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Digital Archive International History Declassified

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  • August 23, 1945

    Cable from Aleksandr Vasilevsky [?] to Stalin

    Report on the surrender of Japanese forces on the Kurile Islands.

  • August 23, 1945

    Cable from Vyacheslav Molotov to Soviet Ambassador in the United States

    Drafted response from Stalin to Truman regarding Hokkaido and Kurile Islands.

  • August 27, 1945

    Report from Cde. Yegnarov to Cde. Beria

    Yegnarov reports on several successful Red Army military operations in the Ili District at the end of August, including Firsov's seizure of Chinese supply trucks and the forced retreat of a Chinese brigade by Leskin's cavalry brigade. He also notes a raid on Kobuk by Chinese aircraft, which killed four Soviet soldiers.

  • August 29, 1945

    Cable from Kuz’ma Derevyanko to Aleksei Antonov

    Report concerning the division of occupied territory in the Pacific between the Soviet Union and the United States.

  • September, 1945

    G.J. Malik, 'Clarifications on the Compilation [about the Atomic Bomb]'

    Soviet ambassador Yakov Malik introduces a compilation of eyewitness materials and data gathered in the aftermath of the atomic bombings of Hiroshima and Nagasaki. Staff members from the Soviet embassy in Tokyo were sent to survey the explosion sites, speaking personally with survivors and capturing footage of the affected cities.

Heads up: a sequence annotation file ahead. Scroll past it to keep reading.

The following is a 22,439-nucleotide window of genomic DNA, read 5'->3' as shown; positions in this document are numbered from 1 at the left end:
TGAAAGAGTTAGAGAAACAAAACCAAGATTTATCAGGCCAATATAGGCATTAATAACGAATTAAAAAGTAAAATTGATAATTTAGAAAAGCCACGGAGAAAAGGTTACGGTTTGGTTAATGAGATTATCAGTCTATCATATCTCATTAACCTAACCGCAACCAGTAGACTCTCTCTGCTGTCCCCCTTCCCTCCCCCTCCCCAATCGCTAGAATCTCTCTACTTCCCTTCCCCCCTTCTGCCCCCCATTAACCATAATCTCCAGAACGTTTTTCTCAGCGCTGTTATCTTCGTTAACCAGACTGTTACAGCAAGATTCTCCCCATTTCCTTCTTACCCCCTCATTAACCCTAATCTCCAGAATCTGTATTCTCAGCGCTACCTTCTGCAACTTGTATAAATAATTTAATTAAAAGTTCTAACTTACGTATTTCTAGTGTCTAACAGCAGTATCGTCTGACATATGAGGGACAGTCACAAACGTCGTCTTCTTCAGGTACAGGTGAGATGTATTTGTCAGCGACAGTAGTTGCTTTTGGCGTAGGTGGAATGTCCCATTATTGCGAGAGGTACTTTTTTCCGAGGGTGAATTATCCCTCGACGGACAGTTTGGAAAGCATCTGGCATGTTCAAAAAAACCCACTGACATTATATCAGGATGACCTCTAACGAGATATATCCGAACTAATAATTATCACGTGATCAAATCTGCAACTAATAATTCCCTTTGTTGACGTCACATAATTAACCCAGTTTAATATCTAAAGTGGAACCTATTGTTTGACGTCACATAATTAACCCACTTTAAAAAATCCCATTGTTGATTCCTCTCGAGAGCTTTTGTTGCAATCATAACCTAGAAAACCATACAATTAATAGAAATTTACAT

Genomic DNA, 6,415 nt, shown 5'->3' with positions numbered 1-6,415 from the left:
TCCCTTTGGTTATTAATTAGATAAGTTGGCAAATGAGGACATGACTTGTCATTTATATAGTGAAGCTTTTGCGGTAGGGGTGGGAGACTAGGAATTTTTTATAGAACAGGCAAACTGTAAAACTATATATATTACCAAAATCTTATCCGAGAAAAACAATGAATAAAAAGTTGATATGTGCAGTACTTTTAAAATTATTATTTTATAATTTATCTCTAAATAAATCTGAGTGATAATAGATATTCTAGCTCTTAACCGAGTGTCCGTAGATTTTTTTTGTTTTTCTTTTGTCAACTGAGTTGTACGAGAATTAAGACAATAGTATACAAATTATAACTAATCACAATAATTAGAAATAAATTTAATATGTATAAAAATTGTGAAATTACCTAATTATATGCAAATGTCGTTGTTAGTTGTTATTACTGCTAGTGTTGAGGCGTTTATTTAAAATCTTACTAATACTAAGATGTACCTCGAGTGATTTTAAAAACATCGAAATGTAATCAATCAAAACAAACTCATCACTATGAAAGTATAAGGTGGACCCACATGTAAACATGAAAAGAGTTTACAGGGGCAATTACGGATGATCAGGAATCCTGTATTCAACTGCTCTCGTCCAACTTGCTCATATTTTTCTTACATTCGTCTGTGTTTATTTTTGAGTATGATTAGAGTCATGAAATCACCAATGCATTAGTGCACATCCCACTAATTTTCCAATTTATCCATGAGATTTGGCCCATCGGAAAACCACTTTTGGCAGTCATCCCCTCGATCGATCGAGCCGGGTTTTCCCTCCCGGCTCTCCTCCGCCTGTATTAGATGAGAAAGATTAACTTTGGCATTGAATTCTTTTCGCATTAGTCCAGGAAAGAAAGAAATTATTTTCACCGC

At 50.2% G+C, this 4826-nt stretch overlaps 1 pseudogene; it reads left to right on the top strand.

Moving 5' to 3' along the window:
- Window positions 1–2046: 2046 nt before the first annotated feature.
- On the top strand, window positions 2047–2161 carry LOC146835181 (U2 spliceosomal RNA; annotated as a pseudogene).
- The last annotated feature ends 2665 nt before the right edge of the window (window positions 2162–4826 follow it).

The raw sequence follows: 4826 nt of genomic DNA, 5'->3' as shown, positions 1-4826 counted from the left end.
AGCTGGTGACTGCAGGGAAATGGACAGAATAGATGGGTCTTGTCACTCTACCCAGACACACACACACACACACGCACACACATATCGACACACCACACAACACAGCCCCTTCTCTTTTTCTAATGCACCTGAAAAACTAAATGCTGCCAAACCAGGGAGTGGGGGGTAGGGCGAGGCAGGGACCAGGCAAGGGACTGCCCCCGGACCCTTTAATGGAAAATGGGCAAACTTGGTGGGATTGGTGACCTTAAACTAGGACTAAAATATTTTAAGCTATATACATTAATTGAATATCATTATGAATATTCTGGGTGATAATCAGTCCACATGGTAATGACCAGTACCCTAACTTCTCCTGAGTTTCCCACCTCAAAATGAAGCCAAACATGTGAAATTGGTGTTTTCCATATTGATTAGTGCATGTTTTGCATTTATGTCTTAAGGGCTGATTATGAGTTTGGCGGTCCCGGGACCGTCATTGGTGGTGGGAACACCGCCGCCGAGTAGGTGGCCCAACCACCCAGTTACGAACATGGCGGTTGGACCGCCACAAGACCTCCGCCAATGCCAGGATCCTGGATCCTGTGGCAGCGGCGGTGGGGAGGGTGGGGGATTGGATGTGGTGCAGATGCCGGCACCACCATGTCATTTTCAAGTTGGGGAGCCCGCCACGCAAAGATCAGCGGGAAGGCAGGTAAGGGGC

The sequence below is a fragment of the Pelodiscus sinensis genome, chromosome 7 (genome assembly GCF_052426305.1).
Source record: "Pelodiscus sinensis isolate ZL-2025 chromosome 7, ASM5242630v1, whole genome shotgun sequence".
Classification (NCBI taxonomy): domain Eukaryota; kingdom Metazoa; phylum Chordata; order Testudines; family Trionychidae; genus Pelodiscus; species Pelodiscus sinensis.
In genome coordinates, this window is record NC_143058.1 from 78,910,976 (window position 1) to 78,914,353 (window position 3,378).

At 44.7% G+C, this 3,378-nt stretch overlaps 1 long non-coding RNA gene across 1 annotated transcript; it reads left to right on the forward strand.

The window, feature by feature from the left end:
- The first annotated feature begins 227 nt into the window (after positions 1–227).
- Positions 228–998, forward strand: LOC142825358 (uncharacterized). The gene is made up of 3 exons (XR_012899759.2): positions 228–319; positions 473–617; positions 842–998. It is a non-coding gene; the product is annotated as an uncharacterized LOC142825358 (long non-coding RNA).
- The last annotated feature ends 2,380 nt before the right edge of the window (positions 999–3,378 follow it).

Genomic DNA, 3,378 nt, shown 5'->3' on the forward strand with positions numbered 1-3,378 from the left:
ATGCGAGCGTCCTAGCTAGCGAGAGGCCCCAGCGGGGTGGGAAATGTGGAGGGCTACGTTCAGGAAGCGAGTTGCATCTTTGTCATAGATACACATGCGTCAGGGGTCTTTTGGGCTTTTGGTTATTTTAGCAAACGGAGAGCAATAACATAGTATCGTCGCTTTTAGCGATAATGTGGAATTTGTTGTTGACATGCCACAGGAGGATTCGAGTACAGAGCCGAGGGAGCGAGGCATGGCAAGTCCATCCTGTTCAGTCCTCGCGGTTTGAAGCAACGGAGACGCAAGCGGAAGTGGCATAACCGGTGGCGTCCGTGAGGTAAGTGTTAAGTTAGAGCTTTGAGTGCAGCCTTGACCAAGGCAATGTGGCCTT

• September 01, 1945

    Jakub Berman's Letter to Stalin: A Report on the Situation in Poland and Request for Advice and Help

    Jakub Berman, leading Polish communist, writes to Stalin a detailed list of events occuring in Poland dealing with the stability of the Post-War communist government.

  • September, 1945

    Atomic Bomb (Report of the Group of [Soviet] Embassy Staff Members Who Visited Hiroshima)

    A group of staff members from the Soviet Embassy in Tokyo interviewed Japanese witnesses of the atomic bomb explosions in Hiroshima and Nagasaki. They found that the two bombs wreaked havoc on the bodies of those within a small radius of the explosion; most survivors exhibited severe burns, a decreased white blood cell count, and injuries from broken glass. Witnesses from outside this radius faced less severe injuries, and the Embassy staff note that the Japanese press has been exaggerating the effects of the atomic bomb in order to justify the nation’s unconditional surrender.

  • September 05, 1945

    Report from L. Beria to Cde. I.V. Stalin, V.M. Molotov, and Cde. G.M. Malenkov

    Beria reports on the progress of the rebel movement in Xinjiang at the end of August, including information on the locations of the rebels' active operations, their armed forces, Chinese prisoners of war, and recent rebel casualties. He also describes the Chinese Armed Forces' likely responses to recent rebel advances in the Ili District.

  • September 15, 1945

    The Situation in Xinjiang

    The Central Committee of the CPSU reports that the rebels in the East Turkestan Republic (ETR), or northern Xinjiang, have requested that the Soviet Union mediate between the Chinese Nationalist Government and the ETR.